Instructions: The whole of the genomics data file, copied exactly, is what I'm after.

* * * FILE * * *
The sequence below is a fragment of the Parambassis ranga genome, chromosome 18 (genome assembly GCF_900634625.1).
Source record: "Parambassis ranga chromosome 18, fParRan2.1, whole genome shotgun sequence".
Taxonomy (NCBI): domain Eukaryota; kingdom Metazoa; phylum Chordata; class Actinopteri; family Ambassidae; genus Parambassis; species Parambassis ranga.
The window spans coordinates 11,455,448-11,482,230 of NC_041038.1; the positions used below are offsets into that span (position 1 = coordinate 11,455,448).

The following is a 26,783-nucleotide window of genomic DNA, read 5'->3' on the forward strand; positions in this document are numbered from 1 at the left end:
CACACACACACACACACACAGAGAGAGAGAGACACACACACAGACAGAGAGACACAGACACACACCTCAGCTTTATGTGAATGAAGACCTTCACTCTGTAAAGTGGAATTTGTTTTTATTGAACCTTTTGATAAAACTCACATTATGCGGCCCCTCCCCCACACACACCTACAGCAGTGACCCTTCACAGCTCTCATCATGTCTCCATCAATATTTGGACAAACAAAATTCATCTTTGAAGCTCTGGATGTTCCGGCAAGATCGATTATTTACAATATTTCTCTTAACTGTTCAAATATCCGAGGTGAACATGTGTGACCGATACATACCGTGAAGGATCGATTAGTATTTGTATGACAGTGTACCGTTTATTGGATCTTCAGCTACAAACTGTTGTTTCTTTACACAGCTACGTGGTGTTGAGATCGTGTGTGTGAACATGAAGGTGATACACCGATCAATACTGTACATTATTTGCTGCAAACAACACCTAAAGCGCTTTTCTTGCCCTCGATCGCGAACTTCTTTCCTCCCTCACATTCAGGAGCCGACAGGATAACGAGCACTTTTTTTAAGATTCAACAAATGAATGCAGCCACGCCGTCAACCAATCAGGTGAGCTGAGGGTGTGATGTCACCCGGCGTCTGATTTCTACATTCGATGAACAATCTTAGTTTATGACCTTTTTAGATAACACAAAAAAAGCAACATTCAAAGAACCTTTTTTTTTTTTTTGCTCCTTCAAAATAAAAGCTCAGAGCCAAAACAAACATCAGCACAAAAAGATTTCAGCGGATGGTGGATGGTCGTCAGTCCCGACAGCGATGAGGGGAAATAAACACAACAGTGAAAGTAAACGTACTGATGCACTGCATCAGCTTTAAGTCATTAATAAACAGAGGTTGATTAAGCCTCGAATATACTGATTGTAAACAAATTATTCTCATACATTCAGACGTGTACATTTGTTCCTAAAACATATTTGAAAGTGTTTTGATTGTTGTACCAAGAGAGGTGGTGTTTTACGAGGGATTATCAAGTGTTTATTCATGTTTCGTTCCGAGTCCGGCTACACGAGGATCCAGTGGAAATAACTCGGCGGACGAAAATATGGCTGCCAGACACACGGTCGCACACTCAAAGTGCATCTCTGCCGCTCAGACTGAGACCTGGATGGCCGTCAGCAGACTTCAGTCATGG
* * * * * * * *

The sequence below is a fragment of the Parambassis ranga genome, chromosome 18 (genome assembly GCF_900634625.1).
Source record: "Parambassis ranga chromosome 18, fParRan2.1, whole genome shotgun sequence".
Taxonomy (NCBI): domain Eukaryota; kingdom Metazoa; phylum Chordata; class Actinopteri; family Ambassidae; genus Parambassis; species Parambassis ranga.
The window spans coordinates 11,455,448-11,482,230 of NC_041038.1; the positions used below are offsets into that span (position 1 = coordinate 11,455,448).

The following is a 26,783-nucleotide window of genomic DNA, read 5'->3' on the forward strand; positions in this document are numbered from 1 at the left end:
CACACACACACACACACACAGAGAGAGAGAGACACACACACAGACAGAGAGACACAGACACACACCTCAGCTTTATGTGAATGAAGACCTTCACTCTGTAAAGTGGAATTTGTTTTTATTGAACCTTTTGATAAAACTCACATTATGCGGCCCCTCCCCCACACACACCTACAGCAGTGACCCTTCACAGCTCTCATCATGTCTCCATCAATATTTGGACAAACAAAATTCATCTTTGAAGCTCTGGATGTTCCGGCAAGATCGATTATTTACAATATTTCTCTTAACTGTTCAAATATCCGAGGTGAACATGTGTGACCGATACATACCGTGAAGGATCGATTAGTATTTGTATGACAGTGTACCGTTTATTGGATCTTCAGCTACAAACTGTTGTTTCTTTACACAGCTACGTGGTGTTGAGATCGTGTGTGTGAACATGAAGGTGATACACCGATCAATACTGTACATTATTTGCTGCAAACAACACCTAAAGCGCTTTTCTTGCCCTCGATCGCGAACTTCTTTCCTCCCTCACATTCAGGAGCCGACAGGATAACGAGCACTTTTTTTAAGATTCAACAAATGAATGCAGCCACGCCGTCAACCAATCAGGTGAGCTGAGGGTGTGATGTCACCCGGCGTCTGATTTCTACATTCGATGAACAATCTTAGTTTATGACCTTTTTAGATAACACAAAAAAAGCAACATTCAAAGAACCTTTTTTTTTTTTTTGCTCCTTCAAAATAAAAGCTCAGAGCCAAAACAAACATCAGCACAAAAAGATTTCAGCGGATGGTGGATGGTCGTCAGTCCCGACAGCGATGAGGGGAAATAAACACAACAGTGAAAGTAAACGTACTGATGCACTGCATCAGCTTTAAGTCATTAATAAACAGAGGTTGATTAAGCCTCGAATATACTGATTGTAAACAAATTATTCTCATACATTCAGACGTGTACATTTGTTCCTAAAACATATTTGAAAGTGTTTTGATTGTTGTACCAAGAGAGGTGGTGTTTTACGAGGGATTATCAAGTGTTTATTCATGTTTCGTTCCGAGTCCGGCTACACGAGGATCCAGTGGAAATAACTCGGCGGACGAAAATATGGCTGCCAGACACACGGTCGCACACTCAAAGTGCATCTCTGCCGCTCAGACTGAGACCTGGATGGCCGTCAGCAGACTTCAGTCATGG